3. What’s one of the most valuable lessons you’ve learned over the course of your career?

Be your own best advocate. You have to ask for what you want and you have to believe in what you deserve (chances are, you do deserve it, in case you’re second-guessing your worth). Many bosses aren’t going to give you a raise or a promotion or a title change if you don’t ask for one. I didn’t start doing this until I was twenty-eight—it took me a while to get there.

Be your own best advocate. You have to ask for what you want and you have to believe in what you deserve.

4. You’re Wit & Delight’s Editorial Director. What does your role with Wit & Delight entail?

So many things! At its core, my primary role is to get content up on the site daily. In the details, I do a lot of editing, plenty of writing, format posts in WordPress, manage our incredible team of contributors, brainstorm story ideas, review comments, manage the editorial calendar, review analytics, promote content on social, and field the occasional studio drop-in. I’m also involved with community building and event planning (we’re announcing our next Studio 125 event so soon, so keep an eye out for it!), and I’m getting a bit more involved with the podcast as we work to organize our workflow for that piece of the business.

5. We talk a lot at W&D about improving our habits and prioritizing the goals that matter most to us. What is one of your tried and true methods for managing your time and getting sh*t done?

I’ve honed what works for me over the years, especially in 2019. I keep lots of lists—I have one in my phone for personal to-dos, I use Todist to track *everything* that needs to get done for work, and I write down each day’s top priorities on paper every morning.

When I’m writing or editing, I need to have no distractions, so I’ll find somewhere quiet and get to work. I also tend to put my phone away when I’m working, and if I’m working at a coffee shop, I leave it in my car or at home (sounds kind of extreme, but the further away from me my phone is, the less distracted I’ll be!).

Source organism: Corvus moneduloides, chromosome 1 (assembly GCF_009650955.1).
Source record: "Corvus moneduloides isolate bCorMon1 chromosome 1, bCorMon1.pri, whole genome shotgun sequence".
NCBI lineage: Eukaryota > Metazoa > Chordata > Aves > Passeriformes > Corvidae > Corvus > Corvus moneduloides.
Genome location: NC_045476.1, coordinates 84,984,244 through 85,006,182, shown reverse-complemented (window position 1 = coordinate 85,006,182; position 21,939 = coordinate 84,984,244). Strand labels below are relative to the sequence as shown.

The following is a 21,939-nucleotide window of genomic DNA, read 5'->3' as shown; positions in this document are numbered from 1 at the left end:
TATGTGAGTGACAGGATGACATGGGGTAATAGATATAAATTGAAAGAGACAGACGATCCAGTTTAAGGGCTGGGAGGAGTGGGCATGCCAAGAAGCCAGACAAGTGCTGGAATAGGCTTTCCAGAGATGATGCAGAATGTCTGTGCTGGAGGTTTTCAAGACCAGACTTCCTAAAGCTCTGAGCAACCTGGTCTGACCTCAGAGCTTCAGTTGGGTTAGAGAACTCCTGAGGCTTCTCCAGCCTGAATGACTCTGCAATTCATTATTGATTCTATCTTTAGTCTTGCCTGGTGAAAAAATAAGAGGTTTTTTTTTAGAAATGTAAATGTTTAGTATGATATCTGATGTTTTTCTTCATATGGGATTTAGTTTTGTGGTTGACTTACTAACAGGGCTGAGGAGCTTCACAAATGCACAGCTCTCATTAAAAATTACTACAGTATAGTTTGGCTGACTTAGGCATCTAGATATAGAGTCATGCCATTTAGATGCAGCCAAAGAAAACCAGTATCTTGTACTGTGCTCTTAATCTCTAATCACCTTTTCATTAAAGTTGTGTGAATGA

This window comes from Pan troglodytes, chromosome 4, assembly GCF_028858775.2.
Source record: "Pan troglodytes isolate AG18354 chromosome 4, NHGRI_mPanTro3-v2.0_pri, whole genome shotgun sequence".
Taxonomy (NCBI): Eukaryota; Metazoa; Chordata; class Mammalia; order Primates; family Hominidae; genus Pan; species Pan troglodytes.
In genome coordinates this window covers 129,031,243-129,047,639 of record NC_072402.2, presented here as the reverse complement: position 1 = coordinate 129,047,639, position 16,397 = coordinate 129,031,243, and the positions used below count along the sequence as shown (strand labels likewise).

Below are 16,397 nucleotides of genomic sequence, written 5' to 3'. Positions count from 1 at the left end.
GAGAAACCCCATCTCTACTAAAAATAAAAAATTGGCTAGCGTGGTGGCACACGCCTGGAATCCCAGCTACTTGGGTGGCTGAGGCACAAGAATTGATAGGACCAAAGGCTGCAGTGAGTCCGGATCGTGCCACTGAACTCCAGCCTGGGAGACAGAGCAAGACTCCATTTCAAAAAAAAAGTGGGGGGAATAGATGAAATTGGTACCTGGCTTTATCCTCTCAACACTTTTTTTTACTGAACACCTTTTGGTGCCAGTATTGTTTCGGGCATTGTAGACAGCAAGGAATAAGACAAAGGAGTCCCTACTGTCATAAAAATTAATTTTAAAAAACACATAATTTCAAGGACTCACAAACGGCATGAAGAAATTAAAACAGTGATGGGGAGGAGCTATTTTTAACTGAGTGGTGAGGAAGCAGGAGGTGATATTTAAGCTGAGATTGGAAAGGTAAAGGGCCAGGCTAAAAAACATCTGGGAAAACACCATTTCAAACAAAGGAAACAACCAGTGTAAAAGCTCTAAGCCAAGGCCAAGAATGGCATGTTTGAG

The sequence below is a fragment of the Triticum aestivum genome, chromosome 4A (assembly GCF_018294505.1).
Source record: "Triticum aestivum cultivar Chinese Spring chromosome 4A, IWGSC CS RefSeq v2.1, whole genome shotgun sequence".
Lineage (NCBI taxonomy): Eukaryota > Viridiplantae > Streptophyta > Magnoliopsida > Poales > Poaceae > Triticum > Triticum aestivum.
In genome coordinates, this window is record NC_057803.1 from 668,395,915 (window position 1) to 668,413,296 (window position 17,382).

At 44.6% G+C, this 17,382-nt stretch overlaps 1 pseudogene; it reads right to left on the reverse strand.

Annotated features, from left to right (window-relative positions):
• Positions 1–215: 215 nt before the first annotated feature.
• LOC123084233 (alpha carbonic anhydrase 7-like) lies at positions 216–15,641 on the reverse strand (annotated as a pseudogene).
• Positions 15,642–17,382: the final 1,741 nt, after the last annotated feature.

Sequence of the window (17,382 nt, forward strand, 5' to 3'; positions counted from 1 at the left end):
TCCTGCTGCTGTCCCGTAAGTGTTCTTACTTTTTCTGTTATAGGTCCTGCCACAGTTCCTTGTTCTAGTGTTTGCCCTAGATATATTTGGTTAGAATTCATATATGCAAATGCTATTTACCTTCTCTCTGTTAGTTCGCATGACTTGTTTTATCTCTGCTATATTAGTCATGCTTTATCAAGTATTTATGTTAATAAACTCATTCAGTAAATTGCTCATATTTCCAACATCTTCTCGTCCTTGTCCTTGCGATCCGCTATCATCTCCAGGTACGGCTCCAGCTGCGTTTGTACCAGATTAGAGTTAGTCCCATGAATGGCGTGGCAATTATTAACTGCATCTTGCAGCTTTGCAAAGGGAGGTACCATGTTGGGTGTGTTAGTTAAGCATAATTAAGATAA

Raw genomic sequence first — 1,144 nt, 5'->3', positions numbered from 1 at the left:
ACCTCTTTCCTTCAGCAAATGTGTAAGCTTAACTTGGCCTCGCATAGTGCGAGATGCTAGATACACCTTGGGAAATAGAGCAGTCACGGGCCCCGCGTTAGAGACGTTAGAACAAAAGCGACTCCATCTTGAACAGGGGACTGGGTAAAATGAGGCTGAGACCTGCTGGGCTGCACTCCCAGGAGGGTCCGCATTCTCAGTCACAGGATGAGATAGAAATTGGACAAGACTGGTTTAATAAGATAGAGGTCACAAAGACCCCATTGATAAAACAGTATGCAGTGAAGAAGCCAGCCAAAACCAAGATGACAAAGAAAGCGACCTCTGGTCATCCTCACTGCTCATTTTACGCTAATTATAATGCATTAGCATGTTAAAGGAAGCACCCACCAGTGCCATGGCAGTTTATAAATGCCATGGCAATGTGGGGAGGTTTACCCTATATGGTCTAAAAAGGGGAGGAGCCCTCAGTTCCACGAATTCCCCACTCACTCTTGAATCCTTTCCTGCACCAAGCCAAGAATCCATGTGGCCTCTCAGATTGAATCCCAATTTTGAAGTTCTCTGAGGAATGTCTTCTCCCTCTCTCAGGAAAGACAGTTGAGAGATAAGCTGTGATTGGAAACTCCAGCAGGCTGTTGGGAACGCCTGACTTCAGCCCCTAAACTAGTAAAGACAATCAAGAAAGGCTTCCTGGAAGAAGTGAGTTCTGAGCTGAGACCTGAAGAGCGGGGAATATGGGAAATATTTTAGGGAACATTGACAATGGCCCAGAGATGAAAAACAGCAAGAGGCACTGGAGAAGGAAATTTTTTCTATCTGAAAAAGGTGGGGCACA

I also try to check in with where I’m at mentally throughout the day and do work based on that—if I’m feeling super focused (usually mid-morning through early afternoon, or late afternoon when I often get a second wind), I’ll tackle writing, editing, or reviewing pitches; if I’m not, I’ll handle some of the less intensive but still time-consuming tasks on my list.

6. What does a typical workday look like for you (if typical even exists…)?

If we’re starting at the beginning, I wake up, meditate in bed for a few minutes, make my bed, turn on a podcast, get ready for the day, and make breakfast. I head into the studio (the five-minute commute I have now makes me want to cry tears of joy) and hit the ground running.

Work is a mix of any of the things listed above and then some. No two days have been the same so far and I expect none of them will be from here on out.

I tend to stick around a little later than everyone else (we all have slightly different schedules, and I generally get in later, too!), and when everyone leaves, I savor the empty studio, turn up the music a little louder, and get some focused work done before heading home. (My coworkers are amazing, but I’m an introvert, and I love the chance to get work done with no disruptions.)

At night, if I don’t have plans, there’s usually a workout involved (sometimes as short as running a mile), dinner, reading, and Netflix. This may sound a little dull, but after having worked almost every night in some capacity for nine months, I savor having weeknights off now.

7. Tell us about an article on W&D that’s resonated most with you.


One of the things that first drew me to Wit & Delight all those years ago was Kate’s openness about mental health. She shared her struggles in such an intimate and understanding way, and it made me feel less alone in the things I was dealing with. It made me more sure of the fact that it was not only okay to deal with anxiety or depression or any other mental health disorder but it was also okay to talk about it. Being open about mental illness (with people and in ways that make you feel safe!) helps remove some of the shame that so often surrounds it. This piece Kate wrote in 2014, “Everything is Wonderful. Everything is Terrible.,” still sticks with me for that reason.

8. What advice would you give someone looking to pursue a career like yours?